- Ai-Da takes more than five hours to make a painting, but no two works are exactly the same.
- She is almost daring you to say are you comfortable with this.
- We are not here to promote robots or technology.
Ai-robotic Da’s arm glides slowly, dipping into a paint palette and then making slow, methodical strokes over the paper in front of her with a brush clenched tightly in her bionic hand as reported by The Guardian.
This, according to Aidan Meller, the creator of the world’s first ultra-realistic humanoid robot, Ai-Da, is “mind-blowing” and “groundbreaking” stuff.
Camera eyes fixed on her subject, AI algorithms prompt Ai-Da to interrogate, select, decision-make and, ultimately, create a painting.
It’s painstaking work, taking more than five hours a painting, but no two works exactly the same.
But rather “now that robots can make art, do we humans really want them to?”
“We haven’t spent eye-watering amounts of time and money to make a very clever painter,” said Meller.
With rapidly developing artificial intelligence, growing accessibility to supercomputers and machine learning on the up, Ai-Da – named after the computing pioneer Ada Lovelace – exists as a “comment and critique” on rapid technological change.
Ask Ai-Da – and yes, the Guardian did ask pre-submitted questions for her to answer – what she thinks of art, her sophisticated language program is like Siri on steroids.
“You can paint from imagination, I guess if you have an imagination.
I have been seeing different things to humans as I do not have consciousness,” she responded in a stilted fashion.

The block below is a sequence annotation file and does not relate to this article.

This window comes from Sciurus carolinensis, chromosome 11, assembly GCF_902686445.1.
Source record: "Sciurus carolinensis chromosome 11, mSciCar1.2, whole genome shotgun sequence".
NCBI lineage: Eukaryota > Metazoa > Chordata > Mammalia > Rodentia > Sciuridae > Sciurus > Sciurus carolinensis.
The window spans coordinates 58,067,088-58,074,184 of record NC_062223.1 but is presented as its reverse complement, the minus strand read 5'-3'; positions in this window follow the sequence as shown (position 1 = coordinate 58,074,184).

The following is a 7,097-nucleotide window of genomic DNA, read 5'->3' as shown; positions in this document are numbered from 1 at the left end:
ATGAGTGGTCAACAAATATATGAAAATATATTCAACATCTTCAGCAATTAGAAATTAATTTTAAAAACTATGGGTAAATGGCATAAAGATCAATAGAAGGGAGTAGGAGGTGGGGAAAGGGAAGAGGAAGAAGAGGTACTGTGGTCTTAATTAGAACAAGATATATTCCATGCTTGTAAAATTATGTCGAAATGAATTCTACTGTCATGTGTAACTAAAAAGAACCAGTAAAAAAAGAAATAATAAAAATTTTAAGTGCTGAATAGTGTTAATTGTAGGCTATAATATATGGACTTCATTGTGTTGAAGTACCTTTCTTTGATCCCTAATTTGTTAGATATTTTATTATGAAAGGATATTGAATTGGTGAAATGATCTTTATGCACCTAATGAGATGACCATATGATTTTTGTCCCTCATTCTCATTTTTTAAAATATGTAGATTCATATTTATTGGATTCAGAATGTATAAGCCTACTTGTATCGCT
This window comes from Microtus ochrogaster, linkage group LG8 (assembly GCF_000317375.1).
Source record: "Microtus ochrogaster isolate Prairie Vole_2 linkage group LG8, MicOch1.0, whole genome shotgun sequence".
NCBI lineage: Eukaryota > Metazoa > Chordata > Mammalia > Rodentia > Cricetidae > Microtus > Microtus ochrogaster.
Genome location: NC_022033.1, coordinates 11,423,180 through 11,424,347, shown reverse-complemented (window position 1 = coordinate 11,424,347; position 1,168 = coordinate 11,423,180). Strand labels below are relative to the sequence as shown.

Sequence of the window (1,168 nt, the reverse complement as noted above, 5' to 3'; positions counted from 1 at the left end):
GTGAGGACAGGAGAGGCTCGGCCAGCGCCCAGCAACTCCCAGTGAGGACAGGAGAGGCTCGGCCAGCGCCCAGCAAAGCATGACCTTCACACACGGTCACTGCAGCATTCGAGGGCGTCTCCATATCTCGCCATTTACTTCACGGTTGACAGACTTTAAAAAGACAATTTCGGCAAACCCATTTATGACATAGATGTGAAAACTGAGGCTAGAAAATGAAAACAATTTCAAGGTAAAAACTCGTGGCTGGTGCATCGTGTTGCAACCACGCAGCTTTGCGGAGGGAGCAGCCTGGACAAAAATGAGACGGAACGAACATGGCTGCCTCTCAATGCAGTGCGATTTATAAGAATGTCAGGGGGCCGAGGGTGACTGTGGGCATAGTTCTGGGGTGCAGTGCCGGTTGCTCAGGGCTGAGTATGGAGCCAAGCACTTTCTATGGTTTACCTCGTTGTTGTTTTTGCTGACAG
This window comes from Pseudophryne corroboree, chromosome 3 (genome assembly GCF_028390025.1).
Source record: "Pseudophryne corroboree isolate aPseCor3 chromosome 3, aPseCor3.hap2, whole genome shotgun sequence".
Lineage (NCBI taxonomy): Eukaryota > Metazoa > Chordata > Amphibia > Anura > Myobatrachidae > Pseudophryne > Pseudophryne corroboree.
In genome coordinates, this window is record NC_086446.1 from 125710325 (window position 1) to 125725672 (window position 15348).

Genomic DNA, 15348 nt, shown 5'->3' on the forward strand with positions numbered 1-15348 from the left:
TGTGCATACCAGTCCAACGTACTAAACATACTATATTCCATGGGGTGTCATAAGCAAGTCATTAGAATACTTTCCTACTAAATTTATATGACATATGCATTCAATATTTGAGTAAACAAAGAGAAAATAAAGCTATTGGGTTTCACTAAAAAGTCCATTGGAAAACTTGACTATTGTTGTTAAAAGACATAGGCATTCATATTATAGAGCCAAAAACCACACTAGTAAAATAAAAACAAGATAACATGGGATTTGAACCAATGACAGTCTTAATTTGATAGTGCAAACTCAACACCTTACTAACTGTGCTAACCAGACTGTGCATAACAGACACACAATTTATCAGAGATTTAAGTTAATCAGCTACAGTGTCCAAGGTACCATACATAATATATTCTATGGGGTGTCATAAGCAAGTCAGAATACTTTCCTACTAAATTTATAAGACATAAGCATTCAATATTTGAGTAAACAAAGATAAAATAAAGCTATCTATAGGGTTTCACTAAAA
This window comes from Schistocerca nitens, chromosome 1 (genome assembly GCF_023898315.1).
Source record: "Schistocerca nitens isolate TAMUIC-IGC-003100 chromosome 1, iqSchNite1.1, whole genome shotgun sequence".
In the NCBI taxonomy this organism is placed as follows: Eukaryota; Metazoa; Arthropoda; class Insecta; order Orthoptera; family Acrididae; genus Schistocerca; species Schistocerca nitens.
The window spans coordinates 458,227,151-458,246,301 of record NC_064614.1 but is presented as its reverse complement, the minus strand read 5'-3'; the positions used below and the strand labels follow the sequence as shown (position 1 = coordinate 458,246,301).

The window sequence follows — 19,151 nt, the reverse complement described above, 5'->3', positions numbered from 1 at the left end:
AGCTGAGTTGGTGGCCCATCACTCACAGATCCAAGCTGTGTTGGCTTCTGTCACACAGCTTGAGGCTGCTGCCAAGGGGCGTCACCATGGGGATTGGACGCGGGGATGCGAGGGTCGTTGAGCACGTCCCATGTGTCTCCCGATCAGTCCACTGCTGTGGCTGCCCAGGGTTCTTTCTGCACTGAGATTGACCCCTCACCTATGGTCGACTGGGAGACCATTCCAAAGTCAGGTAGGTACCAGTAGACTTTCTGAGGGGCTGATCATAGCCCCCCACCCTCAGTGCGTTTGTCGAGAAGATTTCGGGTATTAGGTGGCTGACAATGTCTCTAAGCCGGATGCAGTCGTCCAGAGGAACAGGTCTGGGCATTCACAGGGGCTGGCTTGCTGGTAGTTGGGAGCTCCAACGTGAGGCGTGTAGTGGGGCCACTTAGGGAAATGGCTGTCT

The artists she most admires are Yoko Ono, Doris Salcedo, Michelangelo and Wassily Kandinsky.
But, can what she creates be truly considered art?
“The answer to that question depends on what you mean by art,” she said, adding: “I am an artist if art means communicating something about who we are and whether we like where we are going.”
Devised in Oxford by Meller, Ai-Da was created more than two years ago by a team of programmers, roboticists, art experts and psychologists, completed in 2019, and is updated as AI technology improves.
She has already demonstrated her ability to sketch and create poems.
Her new painting talent was unveiled ahead of the world premiere of her solo exhibition at the 2022 Venice Biennale, which opens to the public on 22 April.
A new world
Soon, with the amount of data we freely give about ourselves, and through talking to our phones, computers, cars and even kitchen appliances, AI algorithms “are going to know you better than you do”, Meller warned.
We are entering a world, he said, “not understanding which is human and which is a machine”.
“What better thing to have a technological robot artist saying: ‘Hang on, are you happy with me doing this?’
She is almost daring you to say are you comfortable with this.
We are not here to promote robots or technology.
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Source: The Guardian